ROTO-WRENCH HTML5 is a conversion of an original single-player game designed by John Hanley for the Atari 8-bit computer.
The main game play mechanic is maneuvering the player through an ever-changing basement maze of intersecting gray pipes. The primary adversary is "leaky" blue pipes that appear at random intersections throughout the maze. The player is required to continually "repair" leaky pipes while avoid being "crushed" at intersections by gray pipes. To complete a level the player must close three valves located at the top of the maze using a red wrench located at the bottom of the maze. If the player takes too long to close all three valves, "water pressure" will eventually force each valve open again. The game ends when the number of reserve player lives is exhausted or when too many blue pipes appear on the screen at one time.
- Use the leaky blue pipes to your advantage, leaving them in key access areas to be "repaired" later.
- Use the alleyway often, but be careful not to get trapped on the other side.
- Stay clear of pipe intersections because a pipe can land on you at any time.
- Don't rely solely on Roto-Warp to improve your position in the basement.
HTML5 CONVERSION NOTES
Every aspect of the original game design is preserved including:
- original graphic and sound assets
- custom Atari style font
- player control mechanics
- playfield layout and behaviors
- dynamic and timed events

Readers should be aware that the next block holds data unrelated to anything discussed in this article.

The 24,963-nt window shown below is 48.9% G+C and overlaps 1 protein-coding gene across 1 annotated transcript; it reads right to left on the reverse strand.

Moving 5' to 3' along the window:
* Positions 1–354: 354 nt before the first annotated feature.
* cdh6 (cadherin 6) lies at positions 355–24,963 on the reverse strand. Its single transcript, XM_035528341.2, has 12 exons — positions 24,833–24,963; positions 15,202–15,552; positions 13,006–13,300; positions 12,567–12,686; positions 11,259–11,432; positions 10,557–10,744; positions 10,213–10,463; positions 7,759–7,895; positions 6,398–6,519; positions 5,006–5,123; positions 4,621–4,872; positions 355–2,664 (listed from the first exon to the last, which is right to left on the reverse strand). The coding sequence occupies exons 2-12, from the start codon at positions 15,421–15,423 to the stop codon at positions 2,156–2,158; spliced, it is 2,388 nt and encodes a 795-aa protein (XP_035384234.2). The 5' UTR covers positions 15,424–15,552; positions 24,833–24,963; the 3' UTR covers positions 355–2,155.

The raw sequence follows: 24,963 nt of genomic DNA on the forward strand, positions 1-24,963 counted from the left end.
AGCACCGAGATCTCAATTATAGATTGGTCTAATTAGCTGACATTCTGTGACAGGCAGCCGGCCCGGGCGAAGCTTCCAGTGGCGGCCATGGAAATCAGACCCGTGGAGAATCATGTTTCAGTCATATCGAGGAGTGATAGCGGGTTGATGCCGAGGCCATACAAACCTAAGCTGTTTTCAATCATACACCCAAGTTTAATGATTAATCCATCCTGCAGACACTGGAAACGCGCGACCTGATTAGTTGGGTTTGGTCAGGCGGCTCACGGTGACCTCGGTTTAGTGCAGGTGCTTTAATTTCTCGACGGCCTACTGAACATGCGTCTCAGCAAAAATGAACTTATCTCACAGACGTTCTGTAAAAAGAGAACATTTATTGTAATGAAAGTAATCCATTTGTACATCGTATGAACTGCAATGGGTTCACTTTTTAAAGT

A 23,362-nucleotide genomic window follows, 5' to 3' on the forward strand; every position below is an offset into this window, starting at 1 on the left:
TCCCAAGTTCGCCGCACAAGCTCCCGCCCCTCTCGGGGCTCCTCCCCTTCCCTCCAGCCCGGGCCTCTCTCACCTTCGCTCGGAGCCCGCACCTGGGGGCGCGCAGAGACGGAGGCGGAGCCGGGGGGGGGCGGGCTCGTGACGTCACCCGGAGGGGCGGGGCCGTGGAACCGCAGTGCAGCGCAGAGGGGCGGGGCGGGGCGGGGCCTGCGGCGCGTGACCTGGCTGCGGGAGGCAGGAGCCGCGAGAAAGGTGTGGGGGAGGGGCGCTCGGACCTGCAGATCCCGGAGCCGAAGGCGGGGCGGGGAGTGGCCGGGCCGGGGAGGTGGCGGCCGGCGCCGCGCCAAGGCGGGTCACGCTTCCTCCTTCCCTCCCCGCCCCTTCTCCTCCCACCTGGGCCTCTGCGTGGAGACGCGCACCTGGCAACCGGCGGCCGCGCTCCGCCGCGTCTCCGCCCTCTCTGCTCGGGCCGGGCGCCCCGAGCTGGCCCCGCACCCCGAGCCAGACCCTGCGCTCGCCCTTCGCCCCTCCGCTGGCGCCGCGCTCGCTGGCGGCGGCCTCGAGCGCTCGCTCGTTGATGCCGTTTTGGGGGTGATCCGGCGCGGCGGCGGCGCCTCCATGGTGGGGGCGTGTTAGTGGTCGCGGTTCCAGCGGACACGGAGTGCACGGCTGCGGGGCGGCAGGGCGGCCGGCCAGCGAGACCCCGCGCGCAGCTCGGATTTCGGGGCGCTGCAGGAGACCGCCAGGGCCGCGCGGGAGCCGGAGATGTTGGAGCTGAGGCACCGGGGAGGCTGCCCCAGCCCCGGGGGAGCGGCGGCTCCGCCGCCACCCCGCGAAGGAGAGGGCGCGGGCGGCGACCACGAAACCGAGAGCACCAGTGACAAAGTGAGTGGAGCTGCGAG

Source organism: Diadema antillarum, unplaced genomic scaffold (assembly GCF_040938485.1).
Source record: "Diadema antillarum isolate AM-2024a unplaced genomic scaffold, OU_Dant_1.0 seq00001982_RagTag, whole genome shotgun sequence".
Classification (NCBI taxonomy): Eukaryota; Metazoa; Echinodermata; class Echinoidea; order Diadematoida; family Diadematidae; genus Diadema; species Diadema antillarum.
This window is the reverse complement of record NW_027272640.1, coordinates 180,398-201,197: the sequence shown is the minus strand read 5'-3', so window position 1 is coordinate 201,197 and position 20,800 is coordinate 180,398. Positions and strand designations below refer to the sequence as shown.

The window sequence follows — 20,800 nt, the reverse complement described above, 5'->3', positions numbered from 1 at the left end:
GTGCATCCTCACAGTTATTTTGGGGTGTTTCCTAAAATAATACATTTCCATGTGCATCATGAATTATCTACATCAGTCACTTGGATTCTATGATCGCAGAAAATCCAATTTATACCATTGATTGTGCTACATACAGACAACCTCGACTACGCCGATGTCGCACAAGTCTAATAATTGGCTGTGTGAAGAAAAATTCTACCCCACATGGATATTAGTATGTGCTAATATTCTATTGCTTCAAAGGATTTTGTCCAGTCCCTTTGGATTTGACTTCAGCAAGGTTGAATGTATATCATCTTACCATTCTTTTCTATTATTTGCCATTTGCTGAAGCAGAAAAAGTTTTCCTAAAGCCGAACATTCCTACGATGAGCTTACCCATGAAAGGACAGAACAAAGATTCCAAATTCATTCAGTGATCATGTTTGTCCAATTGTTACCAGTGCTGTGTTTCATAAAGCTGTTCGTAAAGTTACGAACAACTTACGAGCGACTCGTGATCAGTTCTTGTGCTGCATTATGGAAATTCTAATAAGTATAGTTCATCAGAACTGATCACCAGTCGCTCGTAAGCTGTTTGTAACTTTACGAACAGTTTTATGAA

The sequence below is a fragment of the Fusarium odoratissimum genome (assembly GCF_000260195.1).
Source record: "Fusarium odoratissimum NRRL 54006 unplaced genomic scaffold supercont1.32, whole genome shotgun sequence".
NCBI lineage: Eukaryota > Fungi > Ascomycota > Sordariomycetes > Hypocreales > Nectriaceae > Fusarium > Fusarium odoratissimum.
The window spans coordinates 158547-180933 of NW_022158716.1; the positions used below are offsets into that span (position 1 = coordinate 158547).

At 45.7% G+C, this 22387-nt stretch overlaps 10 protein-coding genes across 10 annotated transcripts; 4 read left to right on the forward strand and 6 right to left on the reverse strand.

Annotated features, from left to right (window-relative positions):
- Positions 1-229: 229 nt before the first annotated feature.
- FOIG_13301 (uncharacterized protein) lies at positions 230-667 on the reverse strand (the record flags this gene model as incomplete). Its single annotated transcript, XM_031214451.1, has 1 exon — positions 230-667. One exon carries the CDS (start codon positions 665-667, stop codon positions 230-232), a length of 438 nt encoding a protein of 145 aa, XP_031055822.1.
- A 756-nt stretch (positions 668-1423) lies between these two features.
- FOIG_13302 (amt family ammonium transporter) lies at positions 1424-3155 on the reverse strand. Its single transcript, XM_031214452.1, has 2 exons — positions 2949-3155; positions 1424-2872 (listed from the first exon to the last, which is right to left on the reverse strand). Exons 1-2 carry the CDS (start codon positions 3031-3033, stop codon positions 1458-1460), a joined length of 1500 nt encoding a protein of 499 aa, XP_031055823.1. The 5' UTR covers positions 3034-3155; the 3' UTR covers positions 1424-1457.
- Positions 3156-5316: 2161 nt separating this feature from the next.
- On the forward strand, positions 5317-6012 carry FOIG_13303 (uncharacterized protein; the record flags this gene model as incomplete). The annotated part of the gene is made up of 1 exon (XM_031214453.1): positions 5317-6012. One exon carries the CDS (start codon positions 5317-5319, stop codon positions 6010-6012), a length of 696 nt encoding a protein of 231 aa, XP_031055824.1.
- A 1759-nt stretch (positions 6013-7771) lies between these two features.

- title screen scrolling text
Porting a game from one platform to another entails:
- extracting and/or reproducing the original graphic and audio assets
- scouring the original source code to glean insight about how the game works
- playing the original game to replicate subtle game nuances and mechanics
- lots of patience to get the look, feel and spirit of the original game just right
Sometimes while converting a game certain design compromises are required for technical reasons. For example the original title screen in ROTO-WRENCH featured multi-colored scrolling text. The multi-colored text was deemed too time-consuming to reproduce so a single color was used instead. In addition the original bonus play sound was too long and memory intensive and was therefore replaced with a a shorter repeating alarm sound.
A residual benefit when converting a game is discovering and fixing design flaws, runtime errors or other anomolies. For instance the original ROTO-WRENCH had 8 predefined playfield locations for warping. However the code responsible for choosing a random location always excluded the last possible location. This was subsequently fixed in ROTO-WRENCH HTML5.